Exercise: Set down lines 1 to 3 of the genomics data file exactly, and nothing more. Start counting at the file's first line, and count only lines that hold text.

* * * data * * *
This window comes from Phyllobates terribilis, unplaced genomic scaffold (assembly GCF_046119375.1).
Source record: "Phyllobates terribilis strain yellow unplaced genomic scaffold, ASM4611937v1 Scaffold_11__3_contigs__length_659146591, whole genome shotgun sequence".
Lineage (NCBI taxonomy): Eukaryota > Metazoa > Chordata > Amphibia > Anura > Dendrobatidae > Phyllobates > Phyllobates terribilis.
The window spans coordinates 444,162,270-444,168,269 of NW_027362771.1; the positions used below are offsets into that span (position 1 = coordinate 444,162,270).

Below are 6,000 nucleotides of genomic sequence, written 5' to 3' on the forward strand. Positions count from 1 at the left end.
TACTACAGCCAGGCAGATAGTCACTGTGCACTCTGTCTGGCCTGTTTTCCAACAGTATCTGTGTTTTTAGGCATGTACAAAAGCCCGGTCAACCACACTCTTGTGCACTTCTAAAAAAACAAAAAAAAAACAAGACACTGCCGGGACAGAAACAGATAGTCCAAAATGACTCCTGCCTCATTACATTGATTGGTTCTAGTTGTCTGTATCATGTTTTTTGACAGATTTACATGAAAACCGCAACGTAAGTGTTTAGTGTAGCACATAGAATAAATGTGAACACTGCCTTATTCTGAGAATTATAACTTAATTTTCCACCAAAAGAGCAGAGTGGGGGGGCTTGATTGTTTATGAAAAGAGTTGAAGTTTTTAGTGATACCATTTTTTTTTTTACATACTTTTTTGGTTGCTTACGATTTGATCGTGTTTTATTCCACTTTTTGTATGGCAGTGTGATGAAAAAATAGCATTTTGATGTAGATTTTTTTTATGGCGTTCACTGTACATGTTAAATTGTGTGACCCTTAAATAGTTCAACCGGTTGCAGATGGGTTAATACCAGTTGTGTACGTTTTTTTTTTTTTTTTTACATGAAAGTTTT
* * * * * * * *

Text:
This window comes from Phyllobates terribilis, unplaced genomic scaffold (assembly GCF_046119375.1).
Source record: "Phyllobates terribilis strain yellow unplaced genomic scaffold, ASM4611937v1 Scaffold_11__3_contigs__length_659146591, whole genome shotgun sequence".
Lineage (NCBI taxonomy): Eukaryota > Metazoa > Chordata > Amphibia > Anura > Dendrobatidae > Phyllobates > Phyllobates terribilis.